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Local AI assistants

I’ve been playing around with local AI assistants lately, comparing them to ChatGPT and Bard for coding and general questions. While they can perform on par or close to their commercial counterparts, I found them useful, even potentially ready as daily assistants to avoid repetitive tasks.

Note: my tests have been “ad hoc” and merelly from the point of view of user experience. Nothing too scientific here.

There are now a few tools out in the wild, but the one I focused now is “Ollama”.

Ollama as code assistant

I installed Ollama with some models to help me research and code. I also tried two plugins for Visual Studio Code, removing TabNine and Copilot. While there wasn’t a big difference, I found them useful in my everyday tasks by inferring and completing my code.

When I asked the CodeLlama model from my terminal window what are the benefits of a Local AI assistant, this is what it answered:

>>> What are the benefits of using a local AI assistant for coding? Please be brief.

The benefits of using a local AI assistant for coding include:

* Faster response time compared to commercial assistants
* Personalized suggestions based on your specific needs and code style
* Ability to use them in your daily activities, such as completing repetitive tasks or solving small problems.

All that is in theory. I believe that for each use case the milleage will vary.

Installation and first steps

I work on Linux and Windows, and I’m surprised at how easy the community made the use of these tools. For Windows users, follow these steps in WSL (Windows Subsystem for Linux) to get started. The hardware requirements for your machine will impact performance. Try small models first, so the performance does not dissapoint. Larger models do require significant RAM, CPU and Graphic Card resources.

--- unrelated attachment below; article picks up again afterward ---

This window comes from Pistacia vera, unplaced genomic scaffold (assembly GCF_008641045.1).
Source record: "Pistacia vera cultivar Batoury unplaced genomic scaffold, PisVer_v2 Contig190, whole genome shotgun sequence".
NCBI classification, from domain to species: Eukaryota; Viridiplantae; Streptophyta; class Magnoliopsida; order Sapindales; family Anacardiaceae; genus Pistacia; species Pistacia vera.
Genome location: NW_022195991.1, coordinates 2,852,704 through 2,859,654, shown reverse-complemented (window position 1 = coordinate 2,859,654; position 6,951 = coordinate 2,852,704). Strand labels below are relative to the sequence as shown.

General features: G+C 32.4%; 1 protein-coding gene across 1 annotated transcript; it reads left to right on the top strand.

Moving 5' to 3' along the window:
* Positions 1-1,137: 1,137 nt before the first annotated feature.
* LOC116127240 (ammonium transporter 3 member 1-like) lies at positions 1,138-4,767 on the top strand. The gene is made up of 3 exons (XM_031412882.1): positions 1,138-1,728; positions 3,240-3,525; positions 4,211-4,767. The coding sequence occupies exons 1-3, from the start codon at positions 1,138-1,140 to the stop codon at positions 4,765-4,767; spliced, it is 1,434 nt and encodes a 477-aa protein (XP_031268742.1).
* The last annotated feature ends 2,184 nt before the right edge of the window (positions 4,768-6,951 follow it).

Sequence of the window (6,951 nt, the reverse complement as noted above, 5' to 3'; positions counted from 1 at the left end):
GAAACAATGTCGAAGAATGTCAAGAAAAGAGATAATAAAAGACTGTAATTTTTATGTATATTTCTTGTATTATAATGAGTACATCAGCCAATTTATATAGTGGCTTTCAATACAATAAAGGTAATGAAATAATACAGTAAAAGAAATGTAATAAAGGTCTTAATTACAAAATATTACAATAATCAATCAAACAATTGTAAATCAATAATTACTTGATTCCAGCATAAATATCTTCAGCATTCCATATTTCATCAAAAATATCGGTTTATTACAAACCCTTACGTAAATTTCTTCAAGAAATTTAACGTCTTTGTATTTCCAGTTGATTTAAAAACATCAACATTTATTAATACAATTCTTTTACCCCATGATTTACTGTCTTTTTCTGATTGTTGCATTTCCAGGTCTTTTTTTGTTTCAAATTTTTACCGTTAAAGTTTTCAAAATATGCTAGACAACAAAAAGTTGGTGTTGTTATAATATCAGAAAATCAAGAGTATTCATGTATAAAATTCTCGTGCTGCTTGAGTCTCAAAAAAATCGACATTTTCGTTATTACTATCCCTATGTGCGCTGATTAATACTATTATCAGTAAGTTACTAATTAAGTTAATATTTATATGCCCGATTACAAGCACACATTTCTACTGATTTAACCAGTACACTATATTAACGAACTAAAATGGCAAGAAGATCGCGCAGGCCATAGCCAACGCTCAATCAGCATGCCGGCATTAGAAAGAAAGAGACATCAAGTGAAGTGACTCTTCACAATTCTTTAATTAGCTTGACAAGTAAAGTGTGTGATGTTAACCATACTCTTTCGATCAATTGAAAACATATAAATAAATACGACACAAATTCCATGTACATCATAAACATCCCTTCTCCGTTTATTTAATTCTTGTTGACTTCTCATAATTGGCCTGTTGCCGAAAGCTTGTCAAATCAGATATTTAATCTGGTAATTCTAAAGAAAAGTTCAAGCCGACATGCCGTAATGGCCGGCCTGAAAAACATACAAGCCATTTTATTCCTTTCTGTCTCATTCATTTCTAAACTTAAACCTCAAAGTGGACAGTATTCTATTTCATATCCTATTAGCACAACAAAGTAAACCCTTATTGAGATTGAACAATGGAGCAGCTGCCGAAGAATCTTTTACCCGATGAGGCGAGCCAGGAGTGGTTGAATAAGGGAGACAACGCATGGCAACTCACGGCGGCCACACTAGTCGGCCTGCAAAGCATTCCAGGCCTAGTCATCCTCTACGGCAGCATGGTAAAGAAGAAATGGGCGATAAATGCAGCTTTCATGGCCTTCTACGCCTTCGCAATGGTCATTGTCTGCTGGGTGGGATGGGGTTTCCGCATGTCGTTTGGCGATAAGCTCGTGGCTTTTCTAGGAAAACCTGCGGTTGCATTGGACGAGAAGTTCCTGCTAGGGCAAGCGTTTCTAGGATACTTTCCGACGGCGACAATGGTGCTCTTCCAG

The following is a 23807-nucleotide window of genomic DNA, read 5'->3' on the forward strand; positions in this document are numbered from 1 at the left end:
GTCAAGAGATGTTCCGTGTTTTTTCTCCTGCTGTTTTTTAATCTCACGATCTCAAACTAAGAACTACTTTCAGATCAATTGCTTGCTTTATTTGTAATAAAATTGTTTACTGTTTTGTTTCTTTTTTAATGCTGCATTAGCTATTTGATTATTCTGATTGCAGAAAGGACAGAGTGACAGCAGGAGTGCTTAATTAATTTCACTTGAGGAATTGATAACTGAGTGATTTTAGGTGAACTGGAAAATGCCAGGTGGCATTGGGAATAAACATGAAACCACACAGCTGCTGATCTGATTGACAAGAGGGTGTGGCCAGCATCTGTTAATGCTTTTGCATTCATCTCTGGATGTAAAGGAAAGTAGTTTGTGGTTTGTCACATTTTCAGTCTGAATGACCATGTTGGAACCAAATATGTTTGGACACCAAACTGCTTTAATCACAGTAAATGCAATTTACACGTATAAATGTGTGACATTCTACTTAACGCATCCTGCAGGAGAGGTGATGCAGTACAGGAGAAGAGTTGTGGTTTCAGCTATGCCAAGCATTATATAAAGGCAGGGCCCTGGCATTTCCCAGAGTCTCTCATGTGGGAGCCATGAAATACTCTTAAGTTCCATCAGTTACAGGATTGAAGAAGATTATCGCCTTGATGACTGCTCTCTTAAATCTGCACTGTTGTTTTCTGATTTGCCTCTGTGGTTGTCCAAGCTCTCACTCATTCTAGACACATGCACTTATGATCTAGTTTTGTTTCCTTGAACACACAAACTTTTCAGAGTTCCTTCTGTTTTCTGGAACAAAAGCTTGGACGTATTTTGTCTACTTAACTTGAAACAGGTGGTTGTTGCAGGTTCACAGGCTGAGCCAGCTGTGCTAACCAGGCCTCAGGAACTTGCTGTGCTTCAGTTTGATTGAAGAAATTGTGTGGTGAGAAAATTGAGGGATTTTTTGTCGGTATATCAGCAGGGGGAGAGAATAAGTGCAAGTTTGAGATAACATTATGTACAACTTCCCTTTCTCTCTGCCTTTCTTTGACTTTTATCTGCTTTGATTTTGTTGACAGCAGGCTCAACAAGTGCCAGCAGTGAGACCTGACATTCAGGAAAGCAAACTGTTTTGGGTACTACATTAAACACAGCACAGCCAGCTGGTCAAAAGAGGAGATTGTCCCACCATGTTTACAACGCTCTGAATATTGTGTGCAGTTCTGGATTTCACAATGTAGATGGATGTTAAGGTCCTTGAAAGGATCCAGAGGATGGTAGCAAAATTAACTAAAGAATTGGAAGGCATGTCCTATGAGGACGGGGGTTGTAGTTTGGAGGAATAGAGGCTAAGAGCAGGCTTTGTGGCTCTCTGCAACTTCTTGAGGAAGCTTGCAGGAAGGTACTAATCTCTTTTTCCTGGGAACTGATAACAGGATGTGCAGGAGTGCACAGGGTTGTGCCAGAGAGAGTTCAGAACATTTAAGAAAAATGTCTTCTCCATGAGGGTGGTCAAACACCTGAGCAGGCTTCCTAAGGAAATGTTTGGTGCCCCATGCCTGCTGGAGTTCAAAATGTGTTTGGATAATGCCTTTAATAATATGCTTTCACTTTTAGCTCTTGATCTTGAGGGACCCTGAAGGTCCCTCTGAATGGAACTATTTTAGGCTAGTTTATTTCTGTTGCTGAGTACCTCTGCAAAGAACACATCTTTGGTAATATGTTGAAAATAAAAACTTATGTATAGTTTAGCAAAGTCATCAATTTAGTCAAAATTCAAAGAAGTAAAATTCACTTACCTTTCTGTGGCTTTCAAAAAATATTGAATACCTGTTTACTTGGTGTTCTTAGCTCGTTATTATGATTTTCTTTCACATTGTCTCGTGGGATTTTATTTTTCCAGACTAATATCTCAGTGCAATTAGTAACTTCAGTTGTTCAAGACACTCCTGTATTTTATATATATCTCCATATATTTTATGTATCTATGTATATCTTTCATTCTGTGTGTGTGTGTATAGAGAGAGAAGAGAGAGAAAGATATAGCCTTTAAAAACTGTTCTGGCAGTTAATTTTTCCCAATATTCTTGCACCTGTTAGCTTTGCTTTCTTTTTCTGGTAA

The installation from the terminal is quite simple:

  1. Install the ollama service with this command curl -fsSL | sh (Source)
  2. Choose your model from the Ollama library page (CodeLlama)
  3. Run the model with this command to use the codellama model: ollama run codellama

Ollama downloading and running the CodeLlama model.

  1. At the prompt, type your questions to see the answer generated in real time.

Ollama runs models to generate responses. Models are pre-trained datasets that make up the AI’s “brain”. There are many different models available, each focused on a specific task or topic, from coding to Shakespeare and anything in between.

Some basic commands

Here are some basic commands to manage the tool from the terminal:

Start Ollama serverollama serve
Stop Ollama serverCTRL + C
List models installedollama list
Run a modelollama run [modelname]
Exit AI prompt and return to terminal/bye
Delete a modelollama rm [modelname]
Enable Ollama to start at bootsudo systemctl enable ollama
Disable automatic start of Ollama (Ubuntu/Debian)sudo systemctl disable ollama

Check the ollama blog and help for more useful commands at the Ollama website.

Developer tools

As of today, there are some very promising extensions to Visual Studio Code that connect to the ollama server (local or remote). More are coming all the time, so expect more goodies from the community soon. In particular, I found useful these:

  • Continue-CodeLlama, GPT-4, and more: an extension that provides you with a chat interface to Ollama/CodeLlama and other commercial AIs, directly in your IDE.
  • Llama Coder: an extension that focuses on providing you with code completion, based on your own code and infered logic.

If you are interested in knowing more in depth about this topic, I recommend these YouTube channels:

Both channels offer information, tutorials, and news about this developing world.


I can’t say that I find these tools to be life changers, but they do make a good addition to my coding workflow. My opinion may change with more time using them, and I still consider my job safe.